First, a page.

-The idea of propaganda and disinformation is to practically erode the democratic values and liberal topics on which societies are set. It practically is to overthrow an entire government or an entire society with an unfired bullet. Therefore, we must not withdraw and we must not give up. We must not stop here, we must take a more strategic approach as a state and as a NATO member, and as an EU candidate, says Vesna Poposka, Dean of the Faculty of Law at the “Vizion” University in Gostivar, in the interview for CIVIL Media.
“The situation with disinformation, unfortunately, I cannot say is getting better and I am not an optimist that something will change for the better soon, on the contrary, I think that it will be one of the key strategic tools for gaining power. As you know, the context of the security environment and of the war have also changed, and the way in which countries fight each other or conquer certain strategic goals, outlined Poposka.
Among else, she said that we have numerous examples of the kind of damage disinformation can cause, the COVID pandemic was the most noticeable example, now in the context of the Russian-Ukrainian war we are again facing the same challenges. But also at home, where according to one study, the biggest problem regarding disinformation or the biggest source of disinformation are the political parties.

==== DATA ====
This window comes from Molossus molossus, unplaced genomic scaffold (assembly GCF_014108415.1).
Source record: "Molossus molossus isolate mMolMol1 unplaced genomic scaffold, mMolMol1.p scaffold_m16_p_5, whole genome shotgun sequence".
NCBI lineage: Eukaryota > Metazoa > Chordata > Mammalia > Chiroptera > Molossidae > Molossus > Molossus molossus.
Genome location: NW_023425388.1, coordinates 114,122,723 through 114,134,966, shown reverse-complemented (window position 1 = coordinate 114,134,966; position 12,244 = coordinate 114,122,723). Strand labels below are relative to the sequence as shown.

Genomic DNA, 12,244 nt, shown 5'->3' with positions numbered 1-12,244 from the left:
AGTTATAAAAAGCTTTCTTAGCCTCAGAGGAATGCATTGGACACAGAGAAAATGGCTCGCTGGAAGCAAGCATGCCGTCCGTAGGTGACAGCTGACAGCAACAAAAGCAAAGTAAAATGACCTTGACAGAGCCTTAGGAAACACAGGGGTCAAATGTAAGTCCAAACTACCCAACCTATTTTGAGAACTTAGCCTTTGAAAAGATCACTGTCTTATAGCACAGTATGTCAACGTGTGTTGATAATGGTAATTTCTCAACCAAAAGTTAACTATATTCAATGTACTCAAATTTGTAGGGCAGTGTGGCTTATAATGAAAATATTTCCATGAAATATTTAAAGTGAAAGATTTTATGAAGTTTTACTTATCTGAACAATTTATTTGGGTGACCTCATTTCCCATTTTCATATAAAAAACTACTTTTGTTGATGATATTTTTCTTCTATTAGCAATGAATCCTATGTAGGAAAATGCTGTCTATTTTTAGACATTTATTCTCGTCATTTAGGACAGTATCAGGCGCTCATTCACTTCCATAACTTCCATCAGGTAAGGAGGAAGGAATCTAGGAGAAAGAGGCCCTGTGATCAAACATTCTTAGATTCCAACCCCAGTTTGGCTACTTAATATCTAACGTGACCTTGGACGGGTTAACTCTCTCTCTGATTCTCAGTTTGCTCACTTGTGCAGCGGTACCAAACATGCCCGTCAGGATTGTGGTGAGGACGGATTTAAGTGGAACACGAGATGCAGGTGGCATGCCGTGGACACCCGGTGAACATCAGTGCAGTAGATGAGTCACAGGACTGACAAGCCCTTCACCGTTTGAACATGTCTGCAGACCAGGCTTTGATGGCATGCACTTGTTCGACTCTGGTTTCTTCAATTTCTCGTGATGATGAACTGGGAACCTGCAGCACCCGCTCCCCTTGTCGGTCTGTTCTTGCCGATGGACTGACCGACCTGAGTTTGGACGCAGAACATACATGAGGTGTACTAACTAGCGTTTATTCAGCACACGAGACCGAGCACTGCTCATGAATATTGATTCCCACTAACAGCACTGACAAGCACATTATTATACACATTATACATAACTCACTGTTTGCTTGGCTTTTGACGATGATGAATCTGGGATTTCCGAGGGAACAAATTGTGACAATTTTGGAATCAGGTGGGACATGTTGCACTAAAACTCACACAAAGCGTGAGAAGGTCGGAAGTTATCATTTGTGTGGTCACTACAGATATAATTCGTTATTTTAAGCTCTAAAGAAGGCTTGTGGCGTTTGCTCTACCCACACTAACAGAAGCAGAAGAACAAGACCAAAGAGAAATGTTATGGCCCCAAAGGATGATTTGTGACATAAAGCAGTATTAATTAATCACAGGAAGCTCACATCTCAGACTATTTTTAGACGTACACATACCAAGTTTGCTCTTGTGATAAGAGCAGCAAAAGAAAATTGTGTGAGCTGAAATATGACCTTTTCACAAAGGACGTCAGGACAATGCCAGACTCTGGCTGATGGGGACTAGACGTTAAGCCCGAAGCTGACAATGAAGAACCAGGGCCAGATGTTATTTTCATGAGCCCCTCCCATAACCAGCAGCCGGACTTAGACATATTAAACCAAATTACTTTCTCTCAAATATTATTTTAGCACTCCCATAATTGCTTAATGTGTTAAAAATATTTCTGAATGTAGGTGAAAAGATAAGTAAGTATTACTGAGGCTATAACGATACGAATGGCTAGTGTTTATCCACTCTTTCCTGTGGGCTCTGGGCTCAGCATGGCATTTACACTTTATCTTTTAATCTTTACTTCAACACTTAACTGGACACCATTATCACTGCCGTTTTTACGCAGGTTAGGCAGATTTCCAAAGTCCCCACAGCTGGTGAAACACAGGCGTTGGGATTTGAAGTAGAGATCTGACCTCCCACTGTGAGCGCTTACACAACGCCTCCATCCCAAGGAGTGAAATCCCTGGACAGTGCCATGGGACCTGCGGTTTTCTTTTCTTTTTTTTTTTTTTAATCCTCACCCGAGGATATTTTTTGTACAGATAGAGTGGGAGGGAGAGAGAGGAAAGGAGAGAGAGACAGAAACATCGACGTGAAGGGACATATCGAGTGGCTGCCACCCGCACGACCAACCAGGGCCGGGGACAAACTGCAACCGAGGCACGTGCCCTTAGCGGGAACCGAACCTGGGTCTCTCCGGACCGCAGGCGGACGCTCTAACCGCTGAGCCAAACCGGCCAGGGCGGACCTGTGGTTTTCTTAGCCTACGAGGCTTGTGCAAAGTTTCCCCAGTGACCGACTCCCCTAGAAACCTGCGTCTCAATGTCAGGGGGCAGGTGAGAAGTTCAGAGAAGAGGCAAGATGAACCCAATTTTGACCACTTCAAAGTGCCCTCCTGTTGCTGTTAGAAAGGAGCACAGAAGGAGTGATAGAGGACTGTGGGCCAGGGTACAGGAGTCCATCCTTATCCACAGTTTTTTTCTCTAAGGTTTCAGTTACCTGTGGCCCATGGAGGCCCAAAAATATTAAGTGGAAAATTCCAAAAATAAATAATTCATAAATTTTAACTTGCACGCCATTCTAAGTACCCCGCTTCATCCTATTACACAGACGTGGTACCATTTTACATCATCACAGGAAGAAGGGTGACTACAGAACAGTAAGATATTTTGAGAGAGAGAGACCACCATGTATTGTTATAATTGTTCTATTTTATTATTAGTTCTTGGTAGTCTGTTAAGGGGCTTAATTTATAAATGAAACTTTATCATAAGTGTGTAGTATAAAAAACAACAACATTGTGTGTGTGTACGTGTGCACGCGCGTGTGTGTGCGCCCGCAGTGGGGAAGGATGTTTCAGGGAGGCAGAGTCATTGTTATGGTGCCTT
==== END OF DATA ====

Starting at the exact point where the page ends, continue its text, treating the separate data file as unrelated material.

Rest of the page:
According to Poposka, disinformation is entering into the hybrid warfare or the new way of threats. A blatant example is a case from 2020, where due to a falsified letter from NATO Secretary General Jens Stoltenberg, supposedly due to poor handling of the COVID crisis by a certain country, army forces were drawn.
“Here I would stress, particularly in our context, the influence of so-called influencers and the disloyal competition between media services that has also been registered in the area of free internet media”, said Poposka.
Poposka further said journalists have the most difficult job, that is why quality journalism is very important. Information needs to verified, and services for fact-checking have an important role, as does media literacy, and it is important that we are conscious as citizens, both as an academic community and as a media community.
“I don’t know if we will win that battle, but we must not succumb in the attempts to face this problem, because if we withdraw, we have already lost the battle”, said Poposka.
Camera and editing: Arian Mehmeti
Translation: N. Cvetkovska
The interview is part of the project “Resilient journalism in countering disinformation and propaganda”, which CIVIL is implementing in partnership with Youth4Media (Y4M), with the support of the Government of North Rhine-Westphalia, Dusseldorf, Germany.